Interviews October 2004

Iraq's Walled City

William Langewiesche, the author of "The Green Zone," on the dangerous and ever-increasing isolation of the American presence in Baghdad

Are they're angrier with the civilian leadership than they were when you were in Bosnia?

Oh, of course. They weren't angry with the civilian leadership in Bosnia. They were angry with some of the force protection measures and some of the military leadership, because it was chicken shit. It was chicken shit that you couldn't have a beer and chicken shit that you had to wear a helmet when everybody else was walking bareheaded—that kind of stuff. But there was no problem with the civilian leadership in their minds. They didn't like Clinton, generally, but it wasn't because of Bosnia. In this case it's actually the civilian leadership of the Pentagon that bears the brunt of their scorn and really deep anger. About Bush, I don't even know. The conversation turns to Rumsfeld and the arrogance of that crowd. They're very aware of it. They're bearing the brunt of it. Of course, various officials will fly in and give little patronizing pep talks to the soldiers, as if the soldiers didn't know what was going on. You know, stuff like, "Taking the fight to the enemy, blah blah blah." These guys are perfectly capable of understanding that on their own.

How possible do you think it is that Iraq might eventually become the free-market democracy that people in the White House and the CPA were working for?

Those are two different things. A free market, I think, is very likely, because anarchy is the ultimate form of a free market. Iraq is very likely to slide into some anarchic conditions. It's not the kind of free market which large corporations thrive in, which is the White House's idea of a free market. It's the kind that shopkeepers, street hustlers and small entrepreneurs with courage do quite well in. As for large state enterprise, that's unpredictable. To the extent that Iraq falls apart as a state it's hard to imagine how the state enterprises could exist anymore. Oil, again, is a big question. Who owns the oil? How's it going to be exploited if Iraq disintegrates into chaos? As for democracy, there's very little sign that the country is moving in that direction.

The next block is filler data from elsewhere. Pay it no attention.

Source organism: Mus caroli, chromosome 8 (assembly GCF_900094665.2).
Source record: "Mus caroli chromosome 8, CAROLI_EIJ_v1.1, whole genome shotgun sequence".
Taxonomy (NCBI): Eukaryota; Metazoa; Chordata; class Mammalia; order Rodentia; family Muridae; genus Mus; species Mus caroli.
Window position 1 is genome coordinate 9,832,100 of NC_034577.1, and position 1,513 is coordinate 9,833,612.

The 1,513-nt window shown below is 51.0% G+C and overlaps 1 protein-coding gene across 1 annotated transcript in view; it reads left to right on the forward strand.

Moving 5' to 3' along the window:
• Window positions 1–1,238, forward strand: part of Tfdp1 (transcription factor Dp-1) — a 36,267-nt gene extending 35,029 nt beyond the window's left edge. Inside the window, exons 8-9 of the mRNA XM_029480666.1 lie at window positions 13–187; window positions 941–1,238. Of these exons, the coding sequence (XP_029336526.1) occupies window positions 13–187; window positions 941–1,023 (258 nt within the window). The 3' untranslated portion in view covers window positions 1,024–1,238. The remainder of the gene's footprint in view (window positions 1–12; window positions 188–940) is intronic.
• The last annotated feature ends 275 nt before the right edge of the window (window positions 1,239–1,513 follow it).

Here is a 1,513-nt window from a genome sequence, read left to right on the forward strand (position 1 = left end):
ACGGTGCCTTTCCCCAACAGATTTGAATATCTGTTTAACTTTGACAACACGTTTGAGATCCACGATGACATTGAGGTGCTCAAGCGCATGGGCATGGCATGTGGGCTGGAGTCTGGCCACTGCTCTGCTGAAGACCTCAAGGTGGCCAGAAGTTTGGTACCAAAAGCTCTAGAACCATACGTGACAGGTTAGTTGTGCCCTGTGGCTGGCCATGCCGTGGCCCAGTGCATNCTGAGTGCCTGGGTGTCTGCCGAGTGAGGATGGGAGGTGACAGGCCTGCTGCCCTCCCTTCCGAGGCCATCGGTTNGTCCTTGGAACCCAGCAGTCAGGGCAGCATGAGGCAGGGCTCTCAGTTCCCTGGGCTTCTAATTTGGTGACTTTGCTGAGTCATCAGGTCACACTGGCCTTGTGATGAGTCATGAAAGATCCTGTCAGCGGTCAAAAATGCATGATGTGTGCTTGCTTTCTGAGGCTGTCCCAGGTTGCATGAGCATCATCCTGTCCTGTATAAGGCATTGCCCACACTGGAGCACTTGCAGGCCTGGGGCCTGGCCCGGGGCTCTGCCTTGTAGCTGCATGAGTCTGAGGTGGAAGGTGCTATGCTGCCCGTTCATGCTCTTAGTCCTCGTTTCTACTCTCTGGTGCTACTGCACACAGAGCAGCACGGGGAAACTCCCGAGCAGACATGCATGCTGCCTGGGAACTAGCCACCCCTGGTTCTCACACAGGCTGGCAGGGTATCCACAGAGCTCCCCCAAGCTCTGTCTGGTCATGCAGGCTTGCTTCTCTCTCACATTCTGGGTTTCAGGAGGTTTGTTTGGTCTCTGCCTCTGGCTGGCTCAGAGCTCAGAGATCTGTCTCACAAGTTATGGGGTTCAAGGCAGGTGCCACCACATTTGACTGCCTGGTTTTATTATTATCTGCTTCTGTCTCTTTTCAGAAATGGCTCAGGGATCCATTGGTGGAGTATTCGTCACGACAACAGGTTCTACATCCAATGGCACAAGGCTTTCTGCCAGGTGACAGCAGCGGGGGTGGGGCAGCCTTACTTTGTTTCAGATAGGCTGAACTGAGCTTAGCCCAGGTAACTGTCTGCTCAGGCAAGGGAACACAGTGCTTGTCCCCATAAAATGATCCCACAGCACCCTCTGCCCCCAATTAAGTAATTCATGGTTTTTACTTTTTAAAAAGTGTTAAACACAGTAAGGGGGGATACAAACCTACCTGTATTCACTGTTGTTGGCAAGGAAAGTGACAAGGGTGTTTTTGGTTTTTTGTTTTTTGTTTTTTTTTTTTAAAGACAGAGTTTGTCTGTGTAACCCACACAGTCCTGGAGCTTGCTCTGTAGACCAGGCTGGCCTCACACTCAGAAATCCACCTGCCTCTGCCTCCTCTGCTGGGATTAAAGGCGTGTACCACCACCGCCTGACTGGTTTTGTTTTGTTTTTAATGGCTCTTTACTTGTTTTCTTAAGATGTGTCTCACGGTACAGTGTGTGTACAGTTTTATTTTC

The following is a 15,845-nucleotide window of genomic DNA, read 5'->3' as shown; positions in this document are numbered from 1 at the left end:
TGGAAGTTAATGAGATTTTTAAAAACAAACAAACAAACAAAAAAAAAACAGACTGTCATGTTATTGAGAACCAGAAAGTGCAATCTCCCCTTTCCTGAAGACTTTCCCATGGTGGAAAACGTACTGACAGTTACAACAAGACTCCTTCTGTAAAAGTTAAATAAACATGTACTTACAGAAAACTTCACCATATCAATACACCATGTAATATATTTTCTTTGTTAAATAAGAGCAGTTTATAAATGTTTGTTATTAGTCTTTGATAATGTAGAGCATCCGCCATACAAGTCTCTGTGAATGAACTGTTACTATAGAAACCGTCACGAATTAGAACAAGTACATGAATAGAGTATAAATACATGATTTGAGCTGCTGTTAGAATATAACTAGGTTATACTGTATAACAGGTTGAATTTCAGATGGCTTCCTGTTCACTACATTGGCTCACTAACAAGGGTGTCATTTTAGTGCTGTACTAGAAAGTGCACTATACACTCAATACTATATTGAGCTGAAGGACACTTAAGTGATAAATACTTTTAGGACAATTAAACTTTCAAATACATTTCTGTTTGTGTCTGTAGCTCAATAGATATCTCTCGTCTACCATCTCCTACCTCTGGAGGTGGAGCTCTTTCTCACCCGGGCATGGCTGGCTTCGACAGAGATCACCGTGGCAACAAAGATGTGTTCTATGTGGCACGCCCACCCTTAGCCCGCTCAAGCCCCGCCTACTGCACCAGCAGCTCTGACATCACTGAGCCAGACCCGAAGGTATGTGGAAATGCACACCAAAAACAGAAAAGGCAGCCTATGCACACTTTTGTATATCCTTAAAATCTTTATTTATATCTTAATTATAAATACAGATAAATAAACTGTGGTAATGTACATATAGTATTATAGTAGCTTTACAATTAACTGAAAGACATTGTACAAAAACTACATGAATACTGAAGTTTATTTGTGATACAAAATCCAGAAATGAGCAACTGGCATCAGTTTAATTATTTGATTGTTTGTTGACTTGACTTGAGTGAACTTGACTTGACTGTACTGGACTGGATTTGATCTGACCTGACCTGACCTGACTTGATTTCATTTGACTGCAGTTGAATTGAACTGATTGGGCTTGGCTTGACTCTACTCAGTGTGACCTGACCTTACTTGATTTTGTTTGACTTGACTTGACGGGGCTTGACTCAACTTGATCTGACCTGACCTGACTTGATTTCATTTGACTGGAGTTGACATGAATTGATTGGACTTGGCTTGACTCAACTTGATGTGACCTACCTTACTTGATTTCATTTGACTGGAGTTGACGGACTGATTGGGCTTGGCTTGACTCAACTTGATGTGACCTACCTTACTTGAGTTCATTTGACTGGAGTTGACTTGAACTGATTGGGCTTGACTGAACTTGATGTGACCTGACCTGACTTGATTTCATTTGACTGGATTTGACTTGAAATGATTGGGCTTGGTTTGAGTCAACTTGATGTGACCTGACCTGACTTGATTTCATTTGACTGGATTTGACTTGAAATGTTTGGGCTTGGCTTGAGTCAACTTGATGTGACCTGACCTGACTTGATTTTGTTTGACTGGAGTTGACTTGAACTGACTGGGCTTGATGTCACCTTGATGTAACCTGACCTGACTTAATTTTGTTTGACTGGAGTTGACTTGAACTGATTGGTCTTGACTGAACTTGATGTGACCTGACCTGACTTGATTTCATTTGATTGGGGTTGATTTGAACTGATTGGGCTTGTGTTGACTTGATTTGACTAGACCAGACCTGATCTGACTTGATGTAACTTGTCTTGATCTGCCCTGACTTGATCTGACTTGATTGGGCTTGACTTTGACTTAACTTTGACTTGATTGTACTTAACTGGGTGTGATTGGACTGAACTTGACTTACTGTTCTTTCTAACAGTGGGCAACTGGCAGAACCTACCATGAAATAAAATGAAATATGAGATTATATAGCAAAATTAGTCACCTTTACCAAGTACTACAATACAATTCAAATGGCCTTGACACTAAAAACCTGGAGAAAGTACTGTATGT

What direction is the country moving in?

Well, if it's not moving in a truly anarchic direction then in some sort of dictatorial direction—a police state or something like that. It's impossible to say at this point. Corruption is really turning into a huge problem in the Allawi government. It's in no sense an open democratic society that's being born here.

Do you see any hope for the situation?

There probably is no salvation. I think the United States is going to be badly punished for this mistake. For the United States, salvation lies in learning from the mistake, in looking at it clearly and being honest about it. We need to avoid scapegoating people, and to recognize that we must not make such a mistake again, because we went fundamentally wrong here as a system.

Is there salvation for Iraq? All I can say is that time cures all. Iraq will almost certainly go through a long period of trouble. What it emerges as on the other side of that trouble is unknown and unknowable. My mind turns to Lebanon. I guess Lebanon is doing much better now. And for people in Lebanon, life is better. It's not exactly what it was before. It's not exactly a place to be envied or emulated, but it has found a kind of peace. Ultimately, no matter what happens to Iraq over the next five or ten years, there's going to be something else on the far side. Some kind of stability will emerge. Maybe it will no longer be Iraq. Maybe there will be two or three countries.

The terrible thing is that so many Iraqis are such extremely decent people. It's the curse of being born into a certain place at a certain time. We all ride our time in history. One of the big problems is the Americans believed that the fact that they're powerful and rich is an indication that they're right. They discount the happenstance of history. And the same waves that Americans ride to prosperity and power, other people ride to utter trouble in their lives, like the Iraqis. It's a sad thing. The one thing that many Americans in Iraq have discovered is that individual Iraqis are extremely competent people. They're just as competent as any American, and as sophisticated and subtle in their thinking. But that doesn't solve the problem.

You mentioned earlier the idea that salvation doesn't lie in electing Kerry in November.

That's true. But I would also say that what's happened in Iraq has been a colossal failure of presidential leadership. It's just mindboggling to anyone who's spending time in Iraq to conceive that any American back in the United States could possibly think that Iraq has been any kind of success.

Both the left and the right were involved in getting us into this. But the captain of the ship that has run aground must be relieved of his command. This is an absolutely crucial corrective action. The blunder of Iraq is absolutely serious enough to require his removal. I feel like I—like we all—have a political responsibility to do all we can at this stage to fight this guy out of the White House.

Have you become more politicized in the last few years? I sense that you talk more about politics than you used to.

Yes, I have—ever since 9/11. Because I think that the United States has reacted so poorly to it. I think the United States is looking at its end. I come from a German family. I know what it's like to be in a society that, in its genes, self-destructs. I know that our individual responsibility is not to be silent, but to go down having said, "This is wrong."

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